These statements were sworn before the Justice of the Peace on 8 August 1863.

Company A, 168th Regiment Pennsylvania Infantry records show that the said Private John M’Kee was mustered out with the company on July 25, 1863.  There is no record of Francis Marion Minor serving at any point during the civil war.

My conclusion? Francis Minor paid a John M’Kee to substitute for him in the Federal conscription of 1862.  Further more, my great-great-grandfather Minor was one of 292,441 men living north of the Mason-Dixon line, who received  draft notices the summer of 1863, and he was one of the 52,288 whose service was commuted.  In fact, of the nearly 300,000 men called up only 9,881 actually were successfully drafted into Union service.  (Final Report of the Provost Marshal, Journal of the House of Representatives, 39th Cong., 1st Sess., 1866, vol.4, House Exec. Doc. 1, pp. 175, 184, 199, 212.)

So many questions float to the surface of my mind:  When was the first conscription declared and what were its exemptions?  What did Francis Minor do during the Civil War that gave him the capital to pay agent John Philan to find  a substitute soldier?  Why wouldn’t he want to serve?  Who was this John M’Kee, who needed the money Francis Minor could afford to part with?  What sort of man was he?

I will pay close attention to the remaining, untranscribed satchel contents, hoping for further clues about the life and times of Francis Marion Minor.

Tombstone Tuesday: John Pearson (Pierson) Minor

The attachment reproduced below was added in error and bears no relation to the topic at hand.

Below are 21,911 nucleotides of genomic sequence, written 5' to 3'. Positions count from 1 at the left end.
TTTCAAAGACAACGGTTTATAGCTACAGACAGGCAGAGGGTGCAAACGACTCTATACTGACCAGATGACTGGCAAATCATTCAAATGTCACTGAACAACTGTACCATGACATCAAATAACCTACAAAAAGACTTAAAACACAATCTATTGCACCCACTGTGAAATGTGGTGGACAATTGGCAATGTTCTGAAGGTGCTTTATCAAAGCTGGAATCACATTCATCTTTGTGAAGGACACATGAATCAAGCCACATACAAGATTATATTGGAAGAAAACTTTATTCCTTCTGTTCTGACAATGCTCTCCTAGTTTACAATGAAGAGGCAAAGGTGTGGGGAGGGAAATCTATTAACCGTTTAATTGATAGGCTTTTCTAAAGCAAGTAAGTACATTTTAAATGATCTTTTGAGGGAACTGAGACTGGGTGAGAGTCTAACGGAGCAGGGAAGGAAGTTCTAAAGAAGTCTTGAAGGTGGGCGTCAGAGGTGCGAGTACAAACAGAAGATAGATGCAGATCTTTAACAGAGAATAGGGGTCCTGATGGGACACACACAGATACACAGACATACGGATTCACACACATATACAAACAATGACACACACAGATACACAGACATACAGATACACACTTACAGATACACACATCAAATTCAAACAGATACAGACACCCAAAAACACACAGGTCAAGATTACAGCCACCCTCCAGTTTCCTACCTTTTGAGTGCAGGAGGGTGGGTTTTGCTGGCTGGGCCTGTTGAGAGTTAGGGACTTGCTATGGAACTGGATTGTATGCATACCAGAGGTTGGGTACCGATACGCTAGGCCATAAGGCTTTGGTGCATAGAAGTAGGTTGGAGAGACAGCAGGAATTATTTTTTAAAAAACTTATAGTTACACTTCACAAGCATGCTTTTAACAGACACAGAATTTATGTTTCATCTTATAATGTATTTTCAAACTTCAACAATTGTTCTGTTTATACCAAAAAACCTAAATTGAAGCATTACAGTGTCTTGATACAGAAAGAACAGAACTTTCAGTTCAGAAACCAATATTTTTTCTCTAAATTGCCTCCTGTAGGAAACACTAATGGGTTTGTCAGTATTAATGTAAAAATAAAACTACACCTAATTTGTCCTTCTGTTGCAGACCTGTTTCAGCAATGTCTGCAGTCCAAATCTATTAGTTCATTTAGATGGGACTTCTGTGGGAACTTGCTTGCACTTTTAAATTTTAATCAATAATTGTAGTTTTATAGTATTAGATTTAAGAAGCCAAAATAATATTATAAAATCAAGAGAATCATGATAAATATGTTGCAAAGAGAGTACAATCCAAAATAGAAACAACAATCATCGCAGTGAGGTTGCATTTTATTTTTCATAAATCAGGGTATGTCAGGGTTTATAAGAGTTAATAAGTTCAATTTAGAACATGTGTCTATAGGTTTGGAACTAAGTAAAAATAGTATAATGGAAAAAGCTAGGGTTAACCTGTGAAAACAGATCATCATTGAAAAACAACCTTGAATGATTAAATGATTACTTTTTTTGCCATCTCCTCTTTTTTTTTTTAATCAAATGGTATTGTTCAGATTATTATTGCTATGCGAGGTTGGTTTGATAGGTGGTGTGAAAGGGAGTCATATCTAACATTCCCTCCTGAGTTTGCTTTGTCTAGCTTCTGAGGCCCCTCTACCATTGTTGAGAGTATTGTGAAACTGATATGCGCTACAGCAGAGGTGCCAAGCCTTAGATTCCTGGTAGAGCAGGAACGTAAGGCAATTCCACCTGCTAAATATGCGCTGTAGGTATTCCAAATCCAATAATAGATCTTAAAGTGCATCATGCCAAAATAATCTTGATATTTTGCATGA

Veteran, War of 1812
—–John Pearson Minor was born in Middlesex, New Jersey on 7 November 1791.  He moved with his parents, Abia and Margaret Pearson Minor, to Greene County, Pennsylvania in 1796.  The War of 1812 veteran remained in the Whitely Creek area for the duration of his life, serving as a financial lender, land speculator, cattle dealer, and farmer.  He married Hannah McClelland about 1815, and had two children, Abia born 3 July 1816, and  Robert born 11 April 1817.  After her death in 28 April 1817, John married Isabella McClelland  on 24 September 1817,  and together they had 9 children:  Hannah (6 June 1818-?); Mary Ann (19 January 1820-?);   Margaret (5 November 1821- ?);   Rebecca (29 November 1823-5 July 1891);  Samuel Pierson (23 August 1825–27 August 1909);  Francis Marion (23 November 1828–4 August 1913);  Sarah Ellen (10 September 1833–21 October  1862);  Frances Caroline  (9 May 1833–21 October 1862).  Isabella died at home on 14 August 1863.
John P. Minor left the family farm to his son Francis Marion on the condition that he be allowed to remain at the farm for the duration of his life–at no cost. This Minor patriarch died at home on 12 September 1874 and was buried in the cemetery of  John Corbley Baptist Church, Garard’s Fort, Pennsylvania.

John Corbley Baptist Church, Garards Fort, Pennsylvania